1. Altman J, Das GD. Autoradiographic and histological evidence of postnatal hippocampal neurogenesis in rats. J Comp Neurol. 1965;124:319–335. [PubMed]
2. Ehninger D, Kempermann G. Neurogenesis in the adult hippocampus. Cell Tissue Res. 2008;331:243–250. [PubMed]
3. Schuff N, Neylan TC, Fox-Bosetti S, Lenoci M, Samuelson KW, Studholme C, et al. Abnormal N-acetylaspartate in hippocampus and anterior cingulate in posttraumatic stress disorder. Psychiatry Res. 2008;162:147–157. [PMC free article] [PubMed]
4. Wang Z, Neylan TC, Mueller SG, Lenoci M, Truran D, Marmar CR, et al. Magnetic resonance imaging of hippocampal subfields in posttraumatic stress disorder. Arch Gen Psychiatry. 2010;67:296–303. [PMC free article] [PubMed]
5. Guzman-Marin R, Bashir T, Suntsova N, Szymusiak R, McGinty D. Hippocampal neurogenesis is reduced by sleep fragmentation in the adult rat. Neuroscience. 2007;148:325–333. [PMC free article] [PubMed]
6. Guzman-Marin R, Suntsova N, Stewart DR, Gong H, Szymusiak R, McGinty D. Sleep deprivation reduces proliferation of cells in the dentate gyrus of the hippocampus in rats. J Physiol. 2003;549:563–571. [PubMed]
7. Tung A, Takase L, Fornal C, Jacobs B. Effects of sleep deprivation and recovery sleep upon cell proliferation in adult rat dentate gyrus. Neuroscience. 2005;134:721–723. [PubMed]
8. Mueller AD, Pollock MS, Lieblich SE, Epp JR, Galea LA, Mistlberger RE. Sleep deprivation can inhibit adult hippocampal neurogenesis independent of adrenal stress hormones. Am J Physiol Regul Integr Comp Physiol. 2008;294:R1693–1703. [PubMed]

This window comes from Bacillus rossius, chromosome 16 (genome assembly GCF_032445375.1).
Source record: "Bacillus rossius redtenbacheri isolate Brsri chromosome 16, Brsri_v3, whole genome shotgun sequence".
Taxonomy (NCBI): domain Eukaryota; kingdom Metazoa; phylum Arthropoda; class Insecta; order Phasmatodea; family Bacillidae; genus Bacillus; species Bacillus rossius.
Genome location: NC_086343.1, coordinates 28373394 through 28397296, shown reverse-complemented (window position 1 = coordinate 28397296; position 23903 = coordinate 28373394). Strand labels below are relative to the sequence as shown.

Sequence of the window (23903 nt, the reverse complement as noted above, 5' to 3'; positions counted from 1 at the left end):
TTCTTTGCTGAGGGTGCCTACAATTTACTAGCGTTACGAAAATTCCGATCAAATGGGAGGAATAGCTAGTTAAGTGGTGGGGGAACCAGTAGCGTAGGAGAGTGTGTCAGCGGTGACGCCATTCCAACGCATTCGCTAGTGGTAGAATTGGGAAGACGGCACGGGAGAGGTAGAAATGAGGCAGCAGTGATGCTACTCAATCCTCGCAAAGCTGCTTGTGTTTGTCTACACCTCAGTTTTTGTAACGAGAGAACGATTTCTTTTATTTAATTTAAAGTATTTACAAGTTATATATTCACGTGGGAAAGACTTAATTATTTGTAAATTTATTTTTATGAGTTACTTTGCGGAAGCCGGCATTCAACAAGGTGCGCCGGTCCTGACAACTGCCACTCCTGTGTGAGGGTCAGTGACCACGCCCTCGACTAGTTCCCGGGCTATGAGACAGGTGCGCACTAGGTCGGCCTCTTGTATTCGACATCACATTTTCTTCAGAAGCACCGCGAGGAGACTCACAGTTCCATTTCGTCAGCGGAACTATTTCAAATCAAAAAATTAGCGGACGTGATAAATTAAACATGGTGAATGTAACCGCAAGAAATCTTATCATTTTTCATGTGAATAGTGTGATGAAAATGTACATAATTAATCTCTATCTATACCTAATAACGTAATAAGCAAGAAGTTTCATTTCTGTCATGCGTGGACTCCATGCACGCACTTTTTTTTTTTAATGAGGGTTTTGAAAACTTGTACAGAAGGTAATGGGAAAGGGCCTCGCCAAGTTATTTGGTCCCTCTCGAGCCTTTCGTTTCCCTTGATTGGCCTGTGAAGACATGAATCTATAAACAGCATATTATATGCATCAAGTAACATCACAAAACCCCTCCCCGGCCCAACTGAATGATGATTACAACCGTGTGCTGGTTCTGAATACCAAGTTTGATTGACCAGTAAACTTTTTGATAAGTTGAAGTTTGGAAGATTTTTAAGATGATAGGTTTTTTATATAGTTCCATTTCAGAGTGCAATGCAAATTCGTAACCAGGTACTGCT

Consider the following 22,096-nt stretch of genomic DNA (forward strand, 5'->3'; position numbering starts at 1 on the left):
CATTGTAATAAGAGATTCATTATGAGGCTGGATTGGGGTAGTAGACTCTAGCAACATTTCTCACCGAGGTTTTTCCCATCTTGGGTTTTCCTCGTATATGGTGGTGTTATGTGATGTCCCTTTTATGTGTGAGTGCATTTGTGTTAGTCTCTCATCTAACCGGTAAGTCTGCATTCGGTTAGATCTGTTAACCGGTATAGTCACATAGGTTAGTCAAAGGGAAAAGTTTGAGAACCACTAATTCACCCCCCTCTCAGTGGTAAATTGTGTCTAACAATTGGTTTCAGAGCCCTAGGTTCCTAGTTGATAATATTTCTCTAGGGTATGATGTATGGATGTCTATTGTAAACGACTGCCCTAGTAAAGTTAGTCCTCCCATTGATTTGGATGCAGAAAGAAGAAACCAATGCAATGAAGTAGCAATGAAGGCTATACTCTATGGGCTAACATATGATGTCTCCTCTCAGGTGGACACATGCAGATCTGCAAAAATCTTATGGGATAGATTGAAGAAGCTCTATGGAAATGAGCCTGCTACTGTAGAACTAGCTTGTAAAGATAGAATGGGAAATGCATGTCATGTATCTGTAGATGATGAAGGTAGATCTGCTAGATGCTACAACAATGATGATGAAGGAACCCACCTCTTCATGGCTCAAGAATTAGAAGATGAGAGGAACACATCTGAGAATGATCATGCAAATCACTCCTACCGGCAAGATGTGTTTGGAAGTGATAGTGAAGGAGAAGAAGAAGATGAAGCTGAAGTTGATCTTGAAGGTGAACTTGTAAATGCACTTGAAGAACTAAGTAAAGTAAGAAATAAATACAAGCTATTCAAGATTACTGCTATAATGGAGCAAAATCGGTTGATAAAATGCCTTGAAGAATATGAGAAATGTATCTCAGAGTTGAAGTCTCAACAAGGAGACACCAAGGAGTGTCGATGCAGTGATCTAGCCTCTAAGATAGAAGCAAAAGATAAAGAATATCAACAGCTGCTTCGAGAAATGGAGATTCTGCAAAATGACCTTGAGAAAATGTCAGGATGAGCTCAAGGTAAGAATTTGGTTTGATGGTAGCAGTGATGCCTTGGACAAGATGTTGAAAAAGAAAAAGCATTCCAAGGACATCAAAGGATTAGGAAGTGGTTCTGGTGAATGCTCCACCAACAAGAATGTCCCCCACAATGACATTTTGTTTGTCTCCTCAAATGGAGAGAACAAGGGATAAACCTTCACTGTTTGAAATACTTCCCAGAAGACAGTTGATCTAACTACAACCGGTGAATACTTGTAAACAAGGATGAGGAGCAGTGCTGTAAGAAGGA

9. Meerlo P, Mistlberger RE, Jacobs BL, Craig Heller H, McGinty D. New neurons in the adult brain: The role of sleep and consequences of sleep loss. Sleep Med Rev. 2008 [PMC free article] [PubMed]
10. Riemann D, Voderholzer U, Spiegelhalder K, Hornyak M, Buysse DJ, Nissen C, et al. Chronic insomnia and MRI-measured hippocampal volumes: a pilot study. Sleep. 2007;30:955–958. [PubMed]
11. Mueller SG, Stables L, Du AT, Schuff N, Truran D, Cashdollar N, et al. Measurement of hippocampal subfields and age-related changes with high resolution MRI at 4T. Neurobiol Aging. 2007;28:719–726. [PMC free article] [PubMed]
12. Mueller SG, Schuff N, Raptentsetsang S, Elman J, Weiner MW. Selective effect of Apo e4 on CA3 and dentate in normal aging and Alzheimer's disease using high resolution MRI at 4 T. Neuroimage. 2008;42:42–48. [PMC free article] [PubMed]
13. Blake DD, Weathers FW, Nagy LM, Kaloupek DG, Gusman FD, Charney DS, et al. The development of a clinician-administered PTSD scale. Journal of Traumatic Stress. 1995;8:75–90. [PubMed]
14. Bastien CH, Vallieres A, Morin CM. Validation of the Insomnia Severity Index as an outcome measure for insomnia research. Sleep Medicine. 2001;2:297–307. [PubMed]
15. Buysse DJ, Reynolds CF, Monk TH, Berman SR, Kupfer DJ. The Pittsburgh Sleep Quality Index: A new instrument for psychiatric practice and research. Psychiatry Research. 1989;28:193–213. [PubMed]
16. Cole JC, Motivala SJ, Buysse DJ, Oxman MN, Levin MJ, Irwin MR. Validation of a 3-factor scoring model for the Pittsburgh sleep quality index in older adults. Sleep. 2006;29:112–116. [PubMed]
17. Eriksson SH, Thom M, Bartlett PA, Symms MR, McEvoy AW, Sisodiya SM, et al. PROPELLER MRI visualizes detailed pathology of hippocampal sclerosis. Epilepsia. 2008;49:33–39. [PMC free article] [PubMed]
18. Abrous DN, Koehl M, Le Moal M. Adult neurogenesis: from precursors to network and physiology. Physiol Rev. 2005;85:523–569. [PubMed]
19. Vermetten E, Vythilingam M, Southwick SM, Charney DS, Bremner JD. Long-term treatment with paroxetine increases verbal declarative memory and hippocampal volume in posttraumatic stress disorder. Biol Psychiatry. 2003;54:693–702. [PMC free article] [PubMed]
20. Pajonk FG, Wobrock T, Gruber O, Scherk H, Berner D, Kaizl I, et al. Hippocampal plasticity in response to exercise in schizophrenia. Arch Gen Psychiatry. 2010;67:133–143. [PubMed]